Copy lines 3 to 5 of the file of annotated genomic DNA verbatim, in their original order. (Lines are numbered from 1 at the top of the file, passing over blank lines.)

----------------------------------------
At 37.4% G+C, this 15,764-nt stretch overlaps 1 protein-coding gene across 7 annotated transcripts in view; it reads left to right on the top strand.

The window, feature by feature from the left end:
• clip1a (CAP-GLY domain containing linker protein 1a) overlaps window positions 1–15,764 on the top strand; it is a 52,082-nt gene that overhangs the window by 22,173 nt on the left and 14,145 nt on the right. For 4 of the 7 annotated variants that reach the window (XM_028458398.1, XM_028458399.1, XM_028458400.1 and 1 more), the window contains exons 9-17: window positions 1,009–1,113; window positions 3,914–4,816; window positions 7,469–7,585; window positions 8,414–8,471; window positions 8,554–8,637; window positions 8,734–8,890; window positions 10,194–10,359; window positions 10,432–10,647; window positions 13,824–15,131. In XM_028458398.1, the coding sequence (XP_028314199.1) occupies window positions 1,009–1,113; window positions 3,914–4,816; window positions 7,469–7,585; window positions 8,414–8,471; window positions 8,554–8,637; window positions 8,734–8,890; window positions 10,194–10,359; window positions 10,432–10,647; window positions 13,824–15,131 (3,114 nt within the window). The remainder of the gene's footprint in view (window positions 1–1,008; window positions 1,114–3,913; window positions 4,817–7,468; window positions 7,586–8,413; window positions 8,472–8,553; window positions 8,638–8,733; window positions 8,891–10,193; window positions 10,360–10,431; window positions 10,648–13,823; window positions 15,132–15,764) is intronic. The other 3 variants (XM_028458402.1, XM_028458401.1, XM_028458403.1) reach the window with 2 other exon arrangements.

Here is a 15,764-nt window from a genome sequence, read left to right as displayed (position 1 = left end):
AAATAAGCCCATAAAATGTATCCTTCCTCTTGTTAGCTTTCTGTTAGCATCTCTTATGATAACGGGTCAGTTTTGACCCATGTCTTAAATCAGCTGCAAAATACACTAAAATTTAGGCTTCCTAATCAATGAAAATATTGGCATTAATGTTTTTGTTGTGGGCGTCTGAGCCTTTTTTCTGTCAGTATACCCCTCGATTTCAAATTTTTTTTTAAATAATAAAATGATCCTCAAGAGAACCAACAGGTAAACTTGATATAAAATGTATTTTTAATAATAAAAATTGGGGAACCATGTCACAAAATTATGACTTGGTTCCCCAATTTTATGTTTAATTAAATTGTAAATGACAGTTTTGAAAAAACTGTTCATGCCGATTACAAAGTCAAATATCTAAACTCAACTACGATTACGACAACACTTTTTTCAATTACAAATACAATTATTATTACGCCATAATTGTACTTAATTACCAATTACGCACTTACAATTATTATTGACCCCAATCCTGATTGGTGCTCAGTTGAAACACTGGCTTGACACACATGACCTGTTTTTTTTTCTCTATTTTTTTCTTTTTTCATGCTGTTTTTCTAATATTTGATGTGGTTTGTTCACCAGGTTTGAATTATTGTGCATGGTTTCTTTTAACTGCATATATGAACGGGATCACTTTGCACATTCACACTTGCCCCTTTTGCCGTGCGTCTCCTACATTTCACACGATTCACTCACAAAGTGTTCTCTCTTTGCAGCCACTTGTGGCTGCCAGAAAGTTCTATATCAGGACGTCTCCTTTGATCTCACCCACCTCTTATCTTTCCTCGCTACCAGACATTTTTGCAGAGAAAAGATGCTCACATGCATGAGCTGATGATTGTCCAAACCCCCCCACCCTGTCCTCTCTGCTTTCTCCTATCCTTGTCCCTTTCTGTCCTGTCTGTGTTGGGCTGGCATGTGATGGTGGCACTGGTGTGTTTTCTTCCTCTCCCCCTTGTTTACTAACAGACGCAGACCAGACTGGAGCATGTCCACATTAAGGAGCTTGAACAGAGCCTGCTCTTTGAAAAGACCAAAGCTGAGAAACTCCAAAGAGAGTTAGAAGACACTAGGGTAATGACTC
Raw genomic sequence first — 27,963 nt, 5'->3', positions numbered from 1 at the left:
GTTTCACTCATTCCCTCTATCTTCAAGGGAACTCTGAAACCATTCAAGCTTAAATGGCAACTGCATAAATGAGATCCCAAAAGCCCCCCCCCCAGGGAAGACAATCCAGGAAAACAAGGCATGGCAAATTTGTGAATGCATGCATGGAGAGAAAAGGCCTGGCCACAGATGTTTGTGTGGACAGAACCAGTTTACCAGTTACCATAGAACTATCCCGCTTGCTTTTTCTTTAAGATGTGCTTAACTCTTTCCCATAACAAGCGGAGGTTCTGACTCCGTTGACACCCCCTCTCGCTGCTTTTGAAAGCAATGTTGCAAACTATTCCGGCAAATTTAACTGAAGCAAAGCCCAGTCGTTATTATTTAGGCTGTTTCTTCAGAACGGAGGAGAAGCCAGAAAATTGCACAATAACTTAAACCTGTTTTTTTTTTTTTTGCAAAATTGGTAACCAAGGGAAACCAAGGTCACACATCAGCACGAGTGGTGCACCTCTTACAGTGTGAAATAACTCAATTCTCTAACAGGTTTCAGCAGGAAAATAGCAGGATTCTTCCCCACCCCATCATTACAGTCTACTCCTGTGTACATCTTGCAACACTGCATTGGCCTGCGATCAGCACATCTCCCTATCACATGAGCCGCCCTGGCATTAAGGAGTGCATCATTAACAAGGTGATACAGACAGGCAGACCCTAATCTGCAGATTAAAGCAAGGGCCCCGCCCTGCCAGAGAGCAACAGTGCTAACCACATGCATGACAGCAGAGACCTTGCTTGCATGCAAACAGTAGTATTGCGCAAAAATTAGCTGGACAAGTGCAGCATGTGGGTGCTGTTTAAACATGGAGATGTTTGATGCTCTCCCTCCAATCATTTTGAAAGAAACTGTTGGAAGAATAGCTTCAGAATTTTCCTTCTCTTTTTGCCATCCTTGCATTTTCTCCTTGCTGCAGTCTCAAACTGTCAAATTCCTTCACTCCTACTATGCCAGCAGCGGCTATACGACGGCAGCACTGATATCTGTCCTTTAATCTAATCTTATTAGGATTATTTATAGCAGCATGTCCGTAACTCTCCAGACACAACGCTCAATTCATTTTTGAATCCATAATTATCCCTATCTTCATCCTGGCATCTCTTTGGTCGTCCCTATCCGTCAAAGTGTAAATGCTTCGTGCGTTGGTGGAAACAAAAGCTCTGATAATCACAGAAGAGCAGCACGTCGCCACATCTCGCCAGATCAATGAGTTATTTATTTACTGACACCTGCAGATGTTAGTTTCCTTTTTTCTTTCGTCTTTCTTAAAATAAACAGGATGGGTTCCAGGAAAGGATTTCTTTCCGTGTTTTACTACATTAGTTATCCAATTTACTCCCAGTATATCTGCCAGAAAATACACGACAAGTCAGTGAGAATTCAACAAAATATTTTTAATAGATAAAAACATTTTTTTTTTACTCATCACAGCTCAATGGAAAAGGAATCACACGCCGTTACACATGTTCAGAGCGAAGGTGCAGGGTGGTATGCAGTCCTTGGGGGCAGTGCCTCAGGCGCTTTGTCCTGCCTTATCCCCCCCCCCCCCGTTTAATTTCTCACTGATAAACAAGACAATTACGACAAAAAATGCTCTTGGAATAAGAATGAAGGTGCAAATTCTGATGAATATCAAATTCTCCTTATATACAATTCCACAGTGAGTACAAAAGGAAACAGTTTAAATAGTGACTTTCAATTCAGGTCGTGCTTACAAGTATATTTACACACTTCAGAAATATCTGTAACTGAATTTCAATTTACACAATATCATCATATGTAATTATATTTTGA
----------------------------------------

• clip1a (CAP-GLY domain containing linker protein 1a) overlaps window positions 1–15,764 on the top strand; it is a 52,082-nt gene that overhangs the window by 22,173 nt on the left and 14,145 nt on the right. For 4 of the 7 annotated variants that reach the window (XM_028458398.1, XM_028458399.1, XM_028458400.1 and 1 more), the window contains exons 9-17: window positions 1,009–1,113; window positions 3,914–4,816; window positions 7,469–7,585; window positions 8,414–8,471; window positions 8,554–8,637; window positions 8,734–8,890; window positions 10,194–10,359; window positions 10,432–10,647; window positions 13,824–15,131. In XM_028458398.1, the coding sequence (XP_028314199.1) occupies window positions 1,009–1,113; window positions 3,914–4,816; window positions 7,469–7,585; window positions 8,414–8,471; window positions 8,554–8,637; window positions 8,734–8,890; window positions 10,194–10,359; window positions 10,432–10,647; window positions 13,824–15,131 (3,114 nt within the window). The remainder of the gene's footprint in view (window positions 1–1,008; window positions 1,114–3,913; window positions 4,817–7,468; window positions 7,586–8,413; window positions 8,472–8,553; window positions 8,638–8,733; window positions 8,891–10,193; window positions 10,360–10,431; window positions 10,648–13,823; window positions 15,132–15,764) is intronic. The other 3 variants (XM_028458402.1, XM_028458401.1, XM_028458403.1) reach the window with 2 other exon arrangements.

Here is a 15,764-nt window from a genome sequence, read left to right as displayed (position 1 = left end):
AAATAAGCCCATAAAATGTATCCTTCCTCTTGTTAGCTTTCTGTTAGCATCTCTTATGATAACGGGTCAGTTTTGACCCATGTCTTAAATCAGCTGCAAAATACACTAAAATTTAGGCTTCCTAATCAATGAAAATATTGGCATTAATGTTTTTGTTGTGGGCGTCTGAGCCTTTTTTCTGTCAGTATACCCCTCGATTTCAAATTTTTTTTTAAATAATAAAATGATCCTCAAGAGAACCAACAGGTAAACTTGATATAAAATGTATTTTTAATAATAAAAATTGGGGAACCATGTCACAAAATTATGACTTGGTTCCCCAATTTTATGTTTAATTAAATTGTAAATGACAGTTTTGAAAAAACTGTTCATGCCGATTACAAAGTCAAATATCTAAACTCAACTACGATTACGACAACACTTTTTTCAATTACAAATACAATTATTATTACGCCATAATTGTACTTAATTACCAATTACGCACTTACAATTATTATTGACCCCAATCCTGATTGGTGCTCAGTTGAAACACTGGCTTGACACACATGACCTGTTTTTTTTTCTCTATTTTTTTCTTTTTTCATGCTGTTTTTCTAATATTTGATGTGGTTTGTTCACCAGGTTTGAATTATTGTGCATGGTTTCTTTTAACTGCATATATGAACGGGATCACTTTGCACATTCACACTTGCCCCTTTTGCCGTGCGTCTCCTACATTTCACACGATTCACTCACAAAGTGTTCTCTCTTTGCAGCCACTTGTGGCTGCCAGAAAGTTCTATATCAGGACGTCTCCTTTGATCTCACCCACCTCTTATCTTTCCTCGCTACCAGACATTTTTGCAGAGAAAAGATGCTCACATGCATGAGCTGATGATTGTCCAAACCCCCCCACCCTGTCCTCTCTGCTTTCTCCTATCCTTGTCCCTTTCTGTCCTGTCTGTGTTGGGCTGGCATGTGATGGTGGCACTGGTGTGTTTTCTTCCTCTCCCCCTTGTTTACTAACAGACGCAGACCAGACTGGAGCATGTCCACATTAAGGAGCTTGAACAGAGCCTGCTCTTTGAAAAGACCAAAGCTGAGAAACTCCAAAGAGAGTTAGAAGACACTAGGGTAATGACTC